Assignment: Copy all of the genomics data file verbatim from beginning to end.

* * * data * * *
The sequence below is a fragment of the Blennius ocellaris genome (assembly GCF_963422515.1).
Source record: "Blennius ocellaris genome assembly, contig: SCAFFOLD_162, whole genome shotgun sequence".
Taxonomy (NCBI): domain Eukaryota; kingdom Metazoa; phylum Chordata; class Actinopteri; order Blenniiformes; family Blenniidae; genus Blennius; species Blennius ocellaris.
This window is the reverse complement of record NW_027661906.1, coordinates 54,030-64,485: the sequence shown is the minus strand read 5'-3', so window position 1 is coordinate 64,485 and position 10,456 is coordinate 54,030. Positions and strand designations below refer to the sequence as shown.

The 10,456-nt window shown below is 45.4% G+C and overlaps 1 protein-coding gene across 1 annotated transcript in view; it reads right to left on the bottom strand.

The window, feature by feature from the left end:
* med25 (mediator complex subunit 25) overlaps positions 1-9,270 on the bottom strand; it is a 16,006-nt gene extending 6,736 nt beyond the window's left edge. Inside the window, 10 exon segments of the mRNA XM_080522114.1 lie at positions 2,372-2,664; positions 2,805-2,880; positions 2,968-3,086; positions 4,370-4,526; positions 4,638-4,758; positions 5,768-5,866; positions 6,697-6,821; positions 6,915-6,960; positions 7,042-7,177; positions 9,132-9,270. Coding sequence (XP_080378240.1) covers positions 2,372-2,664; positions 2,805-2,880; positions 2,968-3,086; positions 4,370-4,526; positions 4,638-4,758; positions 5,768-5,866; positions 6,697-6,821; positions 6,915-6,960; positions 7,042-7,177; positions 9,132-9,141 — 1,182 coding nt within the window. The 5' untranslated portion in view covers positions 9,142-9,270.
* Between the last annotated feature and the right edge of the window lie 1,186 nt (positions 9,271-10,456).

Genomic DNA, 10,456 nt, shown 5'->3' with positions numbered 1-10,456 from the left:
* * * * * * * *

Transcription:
The sequence below is a fragment of the Blennius ocellaris genome (assembly GCF_963422515.1).
Source record: "Blennius ocellaris genome assembly, contig: SCAFFOLD_162, whole genome shotgun sequence".
Taxonomy (NCBI): domain Eukaryota; kingdom Metazoa; phylum Chordata; class Actinopteri; order Blenniiformes; family Blenniidae; genus Blennius; species Blennius ocellaris.
This window is the reverse complement of record NW_027661906.1, coordinates 54,030-64,485: the sequence shown is the minus strand read 5'-3', so window position 1 is coordinate 64,485 and position 10,456 is coordinate 54,030. Positions and strand designations below refer to the sequence as shown.

The 10,456-nt window shown below is 45.4% G+C and overlaps 1 protein-coding gene across 1 annotated transcript in view; it reads right to left on the bottom strand.

The window, feature by feature from the left end:
* med25 (mediator complex subunit 25) overlaps positions 1-9,270 on the bottom strand; it is a 16,006-nt gene extending 6,736 nt beyond the window's left edge. Inside the window, 10 exon segments of the mRNA XM_080522114.1 lie at positions 2,372-2,664; positions 2,805-2,880; positions 2,968-3,086; positions 4,370-4,526; positions 4,638-4,758; positions 5,768-5,866; positions 6,697-6,821; positions 6,915-6,960; positions 7,042-7,177; positions 9,132-9,270. Coding sequence (XP_080378240.1) covers positions 2,372-2,664; positions 2,805-2,880; positions 2,968-3,086; positions 4,370-4,526; positions 4,638-4,758; positions 5,768-5,866; positions 6,697-6,821; positions 6,915-6,960; positions 7,042-7,177; positions 9,132-9,141 — 1,182 coding nt within the window. The 5' untranslated portion in view covers positions 9,142-9,270.
* Between the last annotated feature and the right edge of the window lie 1,186 nt (positions 9,271-10,456).

Genomic DNA, 10,456 nt, shown 5'->3' with positions numbered 1-10,456 from the left: